Nancy L. Rhoden, ed. English Atlantics Revisited: Essays Honouring Ian K. Steele. Montreal and Kingston: McGill-Queen's University Press, 2007. xxviii + 528 pp. $85.00 (cloth), ISBN 978-0-7735-3219-9.
Reviewed by Cheryl Fury (Department of History and Politics, University of New Brunswick (Saint John))
Published on H-Atlantic (August, 2008)
Revisiting the English Atlantic
The new Festschrift dedicated to historian Ian K. Steele is a volume replete with an impressively diverse set of chapters on the Atlantic world. They are a testament to the varied nature of Steele's writing as well as to the breadth of the field at present. Ian Steele's notable list of publications has done much to craft Atlantic studies. In addition, he has supervised several graduate students who have gone on to make their own contributions, a large number of whom have written chapters for this book, including the editor, Nancy Rhoden.
Rhoden claims that modern Atlantic history is popular because it "offers a powerful framework for historical understanding" and benefits from having influential parents: the imperial school and the new social history (p. xix). As courses in Atlantic history are becoming increasingly commonplace at universities and publishing continues apace, the field is poised to remain a staple for the foreseeable future, or, at the very least, a "confident fashion" within the discipline of history (p. xix).
Rhoden credits Steele's The English Atlantic, 1675-1740: An Exploration of Communication and Community (1986) with being "one of a handful of path-breaking books published in the mid-1980s that helped to make transatlantic history fashionable again and from which the current field of Atlantic studies emerged" (p. xiv). As she points out, Canadians seemed much more ready to accept Steele’s vision that the Atlantic basin played a remarkable role in shaping English (and later British) colonial history. Our cousins south of the border were not initially so accepting, given the prevailing view of American exceptionalism. That Steele's view has gained widespread acceptance is proof of the fluid nature of historiography and, no doubt, the impact of Steele and likeminded historians upon it.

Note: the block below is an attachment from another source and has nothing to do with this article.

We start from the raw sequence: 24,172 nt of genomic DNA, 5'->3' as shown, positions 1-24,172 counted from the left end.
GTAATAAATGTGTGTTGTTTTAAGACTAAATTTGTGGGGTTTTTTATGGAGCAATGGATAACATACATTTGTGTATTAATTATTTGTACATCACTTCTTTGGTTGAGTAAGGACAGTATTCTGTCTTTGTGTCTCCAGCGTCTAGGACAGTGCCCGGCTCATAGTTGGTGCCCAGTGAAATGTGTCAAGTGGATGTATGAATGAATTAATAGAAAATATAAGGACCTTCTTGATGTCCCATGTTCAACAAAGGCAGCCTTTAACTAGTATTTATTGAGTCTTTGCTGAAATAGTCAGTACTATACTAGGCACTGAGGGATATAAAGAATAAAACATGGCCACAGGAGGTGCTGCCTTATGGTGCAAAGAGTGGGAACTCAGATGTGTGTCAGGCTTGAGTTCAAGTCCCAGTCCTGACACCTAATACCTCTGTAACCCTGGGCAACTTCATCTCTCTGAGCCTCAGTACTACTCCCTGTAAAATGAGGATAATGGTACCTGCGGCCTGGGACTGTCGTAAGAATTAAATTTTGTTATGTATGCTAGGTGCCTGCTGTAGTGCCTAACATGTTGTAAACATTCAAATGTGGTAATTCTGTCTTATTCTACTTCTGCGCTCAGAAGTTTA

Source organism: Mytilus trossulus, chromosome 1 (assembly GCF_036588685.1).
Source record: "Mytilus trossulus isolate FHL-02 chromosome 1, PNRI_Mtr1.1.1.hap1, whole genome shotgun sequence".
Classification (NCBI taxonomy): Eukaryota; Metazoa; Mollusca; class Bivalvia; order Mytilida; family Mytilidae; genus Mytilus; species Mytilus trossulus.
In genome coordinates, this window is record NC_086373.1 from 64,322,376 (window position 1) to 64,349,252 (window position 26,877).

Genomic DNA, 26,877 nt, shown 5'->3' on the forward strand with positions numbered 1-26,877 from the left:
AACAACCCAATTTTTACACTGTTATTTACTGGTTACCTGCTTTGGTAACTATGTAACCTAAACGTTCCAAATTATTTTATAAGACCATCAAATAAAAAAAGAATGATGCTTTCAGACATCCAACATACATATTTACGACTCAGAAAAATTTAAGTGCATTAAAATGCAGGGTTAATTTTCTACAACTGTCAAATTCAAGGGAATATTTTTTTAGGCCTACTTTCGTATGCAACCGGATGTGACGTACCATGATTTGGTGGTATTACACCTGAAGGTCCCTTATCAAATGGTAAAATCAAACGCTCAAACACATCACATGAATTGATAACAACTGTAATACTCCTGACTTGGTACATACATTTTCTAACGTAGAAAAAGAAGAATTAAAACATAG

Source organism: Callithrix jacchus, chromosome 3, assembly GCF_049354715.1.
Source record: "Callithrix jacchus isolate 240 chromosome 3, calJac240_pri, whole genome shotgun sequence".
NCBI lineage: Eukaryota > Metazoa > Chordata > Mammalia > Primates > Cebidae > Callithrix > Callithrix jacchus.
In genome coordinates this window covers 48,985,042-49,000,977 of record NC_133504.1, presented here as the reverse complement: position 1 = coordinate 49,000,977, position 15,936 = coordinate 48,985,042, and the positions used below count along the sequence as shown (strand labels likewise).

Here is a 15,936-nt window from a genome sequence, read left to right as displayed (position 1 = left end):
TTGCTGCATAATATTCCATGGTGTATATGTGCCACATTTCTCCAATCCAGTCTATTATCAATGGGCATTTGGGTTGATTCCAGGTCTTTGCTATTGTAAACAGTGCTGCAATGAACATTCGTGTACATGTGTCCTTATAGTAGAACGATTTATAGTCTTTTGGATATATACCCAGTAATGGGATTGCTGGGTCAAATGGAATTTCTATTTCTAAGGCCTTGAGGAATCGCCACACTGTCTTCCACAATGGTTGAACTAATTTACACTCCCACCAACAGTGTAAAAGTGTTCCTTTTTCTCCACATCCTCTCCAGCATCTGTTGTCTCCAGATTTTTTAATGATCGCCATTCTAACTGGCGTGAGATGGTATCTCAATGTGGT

When he retired in 2003, Steele was honored for his role as mentor and author with a conference at the University of Western Ontario (UWO). This volume arises out of those papers and, not surprisingly, many of the contributors teach or were educated at UWO. The sections within the volume are said to represent, albeit loosely, various subfields in colonial American and British Atlantic studies as well as the chronological phases of Steele's scholarship.
Rhoden's introduction is useful for educated readers, specialist and non-specialist alike. While she obviously adheres to Steele's vision of a fairly cohesive unit that was the British Atlantic, she does not shy away from some of the limitations of this explanatory framework. She notes that "the Atlantic perspective simultaneously collapses real differences between nations and exaggerates unity" (p. xx). Her overview is a thought-provoking analysis that extols the strengths and identifies some of the weaknesses of this approach, especially valuable for those readers who are not experts in Atlantic history.
Following Rhoden's overview of Atlantic history trends, the "Contexts" section focuses more specifically on Steele's contributions. Richard Johnson discusses reconstructing the political economy of empire with special reference to Steele's evolving view of the Atlantic world. John Shy addresses Steele's role as a revisionist military historian who has produced works of originality and "spiky complexity" (p. 27). Admittedly, such works do not always find great favor with undergraduate students, he admits, but his studies are nonetheless influential. Shy also draws some interesting parallels between the work of Steele and Carl von Clausewitz.
The next section explores Atlantic political economy, a theme of Steele's earliest work. Barbara Murison, Stacy Lorenz, and Randy Dunn offer case studies of three political officials who struggled to master the complicated system of imperial administration and politics. In her examination of William Blathwayt, Murison sees imperial concerns through the prism of London, while Lorenz's chapter on Francis Nicholson and Dunn's on William Gooch explore the careers of two colonial governors. One of the overarching themes in this section is the important and tricky business of patronage. These new studies provide further evidence in support of Lewis Namier's influential theories on this subject.